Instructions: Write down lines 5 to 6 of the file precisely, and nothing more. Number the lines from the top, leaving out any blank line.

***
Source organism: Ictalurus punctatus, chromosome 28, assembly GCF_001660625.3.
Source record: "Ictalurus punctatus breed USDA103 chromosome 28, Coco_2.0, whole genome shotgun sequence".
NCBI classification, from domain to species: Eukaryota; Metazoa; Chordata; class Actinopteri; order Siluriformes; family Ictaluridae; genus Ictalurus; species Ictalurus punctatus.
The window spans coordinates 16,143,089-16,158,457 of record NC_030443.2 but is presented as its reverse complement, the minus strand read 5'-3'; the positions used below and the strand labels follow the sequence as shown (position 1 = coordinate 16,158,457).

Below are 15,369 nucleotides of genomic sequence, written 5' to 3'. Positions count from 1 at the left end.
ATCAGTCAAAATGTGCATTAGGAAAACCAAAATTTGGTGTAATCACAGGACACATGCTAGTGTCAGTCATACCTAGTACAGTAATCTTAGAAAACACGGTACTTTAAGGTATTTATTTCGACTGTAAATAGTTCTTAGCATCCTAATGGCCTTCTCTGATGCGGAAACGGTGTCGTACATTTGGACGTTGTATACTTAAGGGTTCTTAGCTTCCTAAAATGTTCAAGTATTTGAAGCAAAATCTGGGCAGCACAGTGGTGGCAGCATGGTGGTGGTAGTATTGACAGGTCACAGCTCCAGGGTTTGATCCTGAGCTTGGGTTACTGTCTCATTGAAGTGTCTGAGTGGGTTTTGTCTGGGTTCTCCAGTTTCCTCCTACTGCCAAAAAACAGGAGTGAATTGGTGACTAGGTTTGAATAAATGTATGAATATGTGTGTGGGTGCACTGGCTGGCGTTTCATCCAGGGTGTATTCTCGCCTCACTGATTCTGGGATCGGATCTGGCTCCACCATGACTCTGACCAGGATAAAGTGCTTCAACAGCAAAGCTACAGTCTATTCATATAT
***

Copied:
Below are 15,369 nucleotides of genomic sequence, written 5' to 3'. Positions count from 1 at the left end.
ATCAGTCAAAATGTGCATTAGGAAAACCAAAATTTGGTGTAATCACAGGACACATGCTAGTGTCAGTCATACCTAGTACAGTAATCTTAGAAAACACGGTACTTTAAGGTATTTATTTCGACTGTAAATAGTTCTTAGCATCCTAATGGCCTTCTCTGATGCGGAAACGGTGTCGTACATTTGGACGTTGTATACTTAAGGGTTCTTAGCTTCCTAAAATGTTCAAGTATTTGAAGCAAAATCTGGGCAGCACAGTGGTGGCAGCATGGTGGTGGTAGTATTGACAGGTCACAGCTCCAGGGTTTGATCCTGAGCTTGGGTTACTGTCTCATTGAAGTGTCTGAGTGGGTTTTGTCTGGGTTCTCCAGTTTCCTCCTACTGCCAAAAAACAGGAGTGAATTGGTGACTAGGTTTGAATAAATGTATGAATATGTGTGTGGGTGCACTGGCTGGCGTTTCATCCAGGGTGTATTCTCGCCTCACTGATTCTGGGATCGGATCTGGCTCCACCATGACTCTGACCAGGATAAAGTGCTTCAACAGCAAAGCTACAGTCTATTCATATAT